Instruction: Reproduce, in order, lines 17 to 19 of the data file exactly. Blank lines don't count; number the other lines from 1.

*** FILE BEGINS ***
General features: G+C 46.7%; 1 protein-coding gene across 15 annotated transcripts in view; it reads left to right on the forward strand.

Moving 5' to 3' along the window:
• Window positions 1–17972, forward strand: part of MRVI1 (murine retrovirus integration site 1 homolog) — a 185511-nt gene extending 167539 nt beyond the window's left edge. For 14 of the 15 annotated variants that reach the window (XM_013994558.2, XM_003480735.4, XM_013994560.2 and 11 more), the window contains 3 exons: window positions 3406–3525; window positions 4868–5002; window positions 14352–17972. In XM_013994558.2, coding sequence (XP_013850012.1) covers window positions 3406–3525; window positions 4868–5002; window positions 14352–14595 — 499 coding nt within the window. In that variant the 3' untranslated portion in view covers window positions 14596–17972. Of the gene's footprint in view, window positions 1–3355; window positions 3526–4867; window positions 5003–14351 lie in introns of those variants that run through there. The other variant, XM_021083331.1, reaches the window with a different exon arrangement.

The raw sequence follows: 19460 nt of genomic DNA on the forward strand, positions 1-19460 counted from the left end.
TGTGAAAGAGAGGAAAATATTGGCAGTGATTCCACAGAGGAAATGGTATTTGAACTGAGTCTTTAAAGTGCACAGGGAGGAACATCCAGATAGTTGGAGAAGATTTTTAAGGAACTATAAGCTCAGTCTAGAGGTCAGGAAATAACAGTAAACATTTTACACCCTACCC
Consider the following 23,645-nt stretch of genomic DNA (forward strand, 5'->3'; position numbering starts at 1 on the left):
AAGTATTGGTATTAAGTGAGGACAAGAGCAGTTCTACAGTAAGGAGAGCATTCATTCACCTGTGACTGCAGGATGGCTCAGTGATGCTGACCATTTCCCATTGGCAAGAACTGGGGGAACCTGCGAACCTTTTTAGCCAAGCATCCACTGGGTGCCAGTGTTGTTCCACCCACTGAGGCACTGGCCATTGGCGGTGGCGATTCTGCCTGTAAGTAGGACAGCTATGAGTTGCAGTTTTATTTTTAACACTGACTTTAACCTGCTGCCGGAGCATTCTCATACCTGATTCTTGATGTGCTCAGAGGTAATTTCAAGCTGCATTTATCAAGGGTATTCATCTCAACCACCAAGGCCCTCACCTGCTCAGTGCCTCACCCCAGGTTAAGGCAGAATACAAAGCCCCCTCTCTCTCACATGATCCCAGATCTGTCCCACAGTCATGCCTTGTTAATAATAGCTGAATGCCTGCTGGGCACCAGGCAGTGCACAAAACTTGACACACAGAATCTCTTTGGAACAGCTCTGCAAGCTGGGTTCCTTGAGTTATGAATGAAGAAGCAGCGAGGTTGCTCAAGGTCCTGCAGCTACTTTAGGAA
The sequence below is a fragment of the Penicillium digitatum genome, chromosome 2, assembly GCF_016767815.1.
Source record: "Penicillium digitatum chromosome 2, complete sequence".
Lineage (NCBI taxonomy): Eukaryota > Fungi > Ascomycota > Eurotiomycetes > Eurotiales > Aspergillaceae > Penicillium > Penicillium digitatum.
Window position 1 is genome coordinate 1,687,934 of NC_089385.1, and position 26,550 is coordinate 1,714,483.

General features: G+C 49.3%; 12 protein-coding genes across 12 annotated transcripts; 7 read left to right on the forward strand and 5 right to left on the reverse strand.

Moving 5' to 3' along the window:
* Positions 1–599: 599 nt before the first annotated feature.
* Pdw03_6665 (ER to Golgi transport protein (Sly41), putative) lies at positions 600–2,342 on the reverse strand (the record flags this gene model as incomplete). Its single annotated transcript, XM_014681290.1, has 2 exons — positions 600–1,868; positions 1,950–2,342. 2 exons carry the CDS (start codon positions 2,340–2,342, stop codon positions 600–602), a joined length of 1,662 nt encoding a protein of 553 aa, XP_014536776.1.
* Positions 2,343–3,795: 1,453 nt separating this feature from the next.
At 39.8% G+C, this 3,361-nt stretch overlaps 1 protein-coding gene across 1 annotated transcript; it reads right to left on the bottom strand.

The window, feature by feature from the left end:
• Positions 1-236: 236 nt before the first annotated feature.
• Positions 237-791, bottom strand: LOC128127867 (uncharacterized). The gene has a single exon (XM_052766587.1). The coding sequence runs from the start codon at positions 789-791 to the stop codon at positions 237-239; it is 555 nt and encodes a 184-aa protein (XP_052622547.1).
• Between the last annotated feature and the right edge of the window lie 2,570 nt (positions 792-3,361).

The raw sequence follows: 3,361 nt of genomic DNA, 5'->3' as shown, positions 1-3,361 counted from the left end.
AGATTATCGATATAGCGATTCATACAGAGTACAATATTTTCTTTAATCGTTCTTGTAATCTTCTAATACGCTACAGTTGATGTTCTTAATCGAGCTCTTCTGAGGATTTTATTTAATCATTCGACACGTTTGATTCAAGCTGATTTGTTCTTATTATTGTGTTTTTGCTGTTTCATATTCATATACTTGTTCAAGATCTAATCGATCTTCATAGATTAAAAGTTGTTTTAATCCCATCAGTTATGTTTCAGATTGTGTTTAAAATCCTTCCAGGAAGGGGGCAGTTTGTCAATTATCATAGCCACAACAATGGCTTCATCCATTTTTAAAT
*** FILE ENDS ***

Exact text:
At 39.8% G+C, this 3,361-nt stretch overlaps 1 protein-coding gene across 1 annotated transcript; it reads right to left on the bottom strand.

The window, feature by feature from the left end:
• Positions 1-236: 236 nt before the first annotated feature.